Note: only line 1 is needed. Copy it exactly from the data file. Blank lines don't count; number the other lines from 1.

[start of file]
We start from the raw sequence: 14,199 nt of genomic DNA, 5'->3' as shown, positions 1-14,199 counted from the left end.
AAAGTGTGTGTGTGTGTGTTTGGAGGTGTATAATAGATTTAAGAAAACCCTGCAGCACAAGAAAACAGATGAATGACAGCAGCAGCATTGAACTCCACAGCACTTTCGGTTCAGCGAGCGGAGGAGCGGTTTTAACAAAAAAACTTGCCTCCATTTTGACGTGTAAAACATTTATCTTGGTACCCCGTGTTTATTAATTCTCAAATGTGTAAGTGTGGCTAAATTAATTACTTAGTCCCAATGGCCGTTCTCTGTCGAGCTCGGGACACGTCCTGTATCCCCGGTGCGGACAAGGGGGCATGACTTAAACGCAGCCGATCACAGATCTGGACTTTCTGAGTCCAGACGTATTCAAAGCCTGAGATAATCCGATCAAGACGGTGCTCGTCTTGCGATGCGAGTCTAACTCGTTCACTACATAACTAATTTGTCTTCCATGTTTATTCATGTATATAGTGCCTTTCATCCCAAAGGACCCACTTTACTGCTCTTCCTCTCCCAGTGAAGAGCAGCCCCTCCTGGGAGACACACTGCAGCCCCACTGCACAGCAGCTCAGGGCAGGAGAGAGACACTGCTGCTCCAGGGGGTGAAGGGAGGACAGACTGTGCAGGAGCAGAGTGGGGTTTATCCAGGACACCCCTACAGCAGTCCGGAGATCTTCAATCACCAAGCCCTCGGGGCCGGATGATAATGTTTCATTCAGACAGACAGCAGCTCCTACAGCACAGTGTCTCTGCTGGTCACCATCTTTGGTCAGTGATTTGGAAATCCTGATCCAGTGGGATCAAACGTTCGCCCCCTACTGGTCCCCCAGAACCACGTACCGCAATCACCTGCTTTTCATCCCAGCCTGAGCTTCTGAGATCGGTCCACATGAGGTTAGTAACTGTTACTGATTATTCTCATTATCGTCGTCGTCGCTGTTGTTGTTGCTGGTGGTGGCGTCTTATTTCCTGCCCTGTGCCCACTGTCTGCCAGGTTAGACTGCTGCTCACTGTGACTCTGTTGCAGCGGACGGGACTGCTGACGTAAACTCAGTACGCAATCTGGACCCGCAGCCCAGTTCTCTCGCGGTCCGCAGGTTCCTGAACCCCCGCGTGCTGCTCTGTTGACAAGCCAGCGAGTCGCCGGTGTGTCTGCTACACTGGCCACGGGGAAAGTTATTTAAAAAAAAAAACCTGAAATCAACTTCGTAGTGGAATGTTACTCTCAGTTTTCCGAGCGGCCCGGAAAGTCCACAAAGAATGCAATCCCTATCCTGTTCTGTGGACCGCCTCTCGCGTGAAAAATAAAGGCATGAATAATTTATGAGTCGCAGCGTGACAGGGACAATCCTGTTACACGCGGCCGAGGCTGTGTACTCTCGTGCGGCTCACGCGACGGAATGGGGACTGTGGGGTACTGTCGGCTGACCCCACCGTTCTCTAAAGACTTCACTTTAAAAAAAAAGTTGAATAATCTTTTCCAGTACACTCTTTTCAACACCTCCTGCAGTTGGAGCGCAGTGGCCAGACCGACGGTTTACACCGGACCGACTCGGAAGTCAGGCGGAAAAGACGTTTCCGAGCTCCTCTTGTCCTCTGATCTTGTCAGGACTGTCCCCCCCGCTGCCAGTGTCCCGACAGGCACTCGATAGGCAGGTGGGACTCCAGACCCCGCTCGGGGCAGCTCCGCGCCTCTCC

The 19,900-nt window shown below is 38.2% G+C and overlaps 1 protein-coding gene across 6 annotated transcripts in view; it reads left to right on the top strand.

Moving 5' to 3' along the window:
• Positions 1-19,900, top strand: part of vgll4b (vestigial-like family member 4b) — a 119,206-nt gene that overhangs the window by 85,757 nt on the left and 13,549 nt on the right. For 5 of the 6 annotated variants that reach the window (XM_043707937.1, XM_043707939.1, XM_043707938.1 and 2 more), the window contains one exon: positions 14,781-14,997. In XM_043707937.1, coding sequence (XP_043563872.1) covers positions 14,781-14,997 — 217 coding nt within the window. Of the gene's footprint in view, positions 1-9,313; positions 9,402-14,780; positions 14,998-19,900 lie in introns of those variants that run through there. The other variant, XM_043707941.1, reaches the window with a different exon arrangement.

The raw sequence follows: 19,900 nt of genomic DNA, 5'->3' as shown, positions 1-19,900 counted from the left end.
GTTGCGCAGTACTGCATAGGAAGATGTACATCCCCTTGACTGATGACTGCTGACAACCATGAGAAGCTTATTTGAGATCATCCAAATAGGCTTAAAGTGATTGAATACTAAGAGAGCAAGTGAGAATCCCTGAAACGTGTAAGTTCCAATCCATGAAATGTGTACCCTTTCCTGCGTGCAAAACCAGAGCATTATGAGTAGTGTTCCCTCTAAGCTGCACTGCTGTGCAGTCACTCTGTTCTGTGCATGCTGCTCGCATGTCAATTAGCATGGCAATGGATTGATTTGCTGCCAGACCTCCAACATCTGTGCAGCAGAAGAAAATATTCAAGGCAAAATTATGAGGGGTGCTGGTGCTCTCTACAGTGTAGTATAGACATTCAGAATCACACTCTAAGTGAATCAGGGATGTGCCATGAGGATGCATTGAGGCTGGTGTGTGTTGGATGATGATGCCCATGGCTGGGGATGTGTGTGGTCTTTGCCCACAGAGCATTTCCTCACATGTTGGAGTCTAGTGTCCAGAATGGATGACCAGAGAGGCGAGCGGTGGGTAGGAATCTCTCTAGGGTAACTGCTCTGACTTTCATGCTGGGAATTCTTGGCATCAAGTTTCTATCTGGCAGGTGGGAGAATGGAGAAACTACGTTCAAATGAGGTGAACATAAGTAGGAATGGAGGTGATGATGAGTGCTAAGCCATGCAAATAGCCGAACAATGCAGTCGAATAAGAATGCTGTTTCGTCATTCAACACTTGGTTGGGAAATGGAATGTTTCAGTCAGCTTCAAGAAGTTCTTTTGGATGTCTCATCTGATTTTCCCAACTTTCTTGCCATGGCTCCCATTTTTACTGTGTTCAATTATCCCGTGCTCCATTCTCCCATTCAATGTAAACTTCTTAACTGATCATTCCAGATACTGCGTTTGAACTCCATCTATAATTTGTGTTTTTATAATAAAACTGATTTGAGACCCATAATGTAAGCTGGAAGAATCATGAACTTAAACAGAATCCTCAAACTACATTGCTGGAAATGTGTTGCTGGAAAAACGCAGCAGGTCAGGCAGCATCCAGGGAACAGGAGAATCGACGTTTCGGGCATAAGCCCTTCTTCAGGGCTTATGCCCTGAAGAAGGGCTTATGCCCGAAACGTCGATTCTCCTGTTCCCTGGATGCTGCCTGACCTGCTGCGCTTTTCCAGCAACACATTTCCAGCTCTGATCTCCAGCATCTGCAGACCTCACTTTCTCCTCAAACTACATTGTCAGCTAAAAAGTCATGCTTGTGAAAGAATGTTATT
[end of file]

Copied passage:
We start from the raw sequence: 14,199 nt of genomic DNA, 5'->3' as shown, positions 1-14,199 counted from the left end.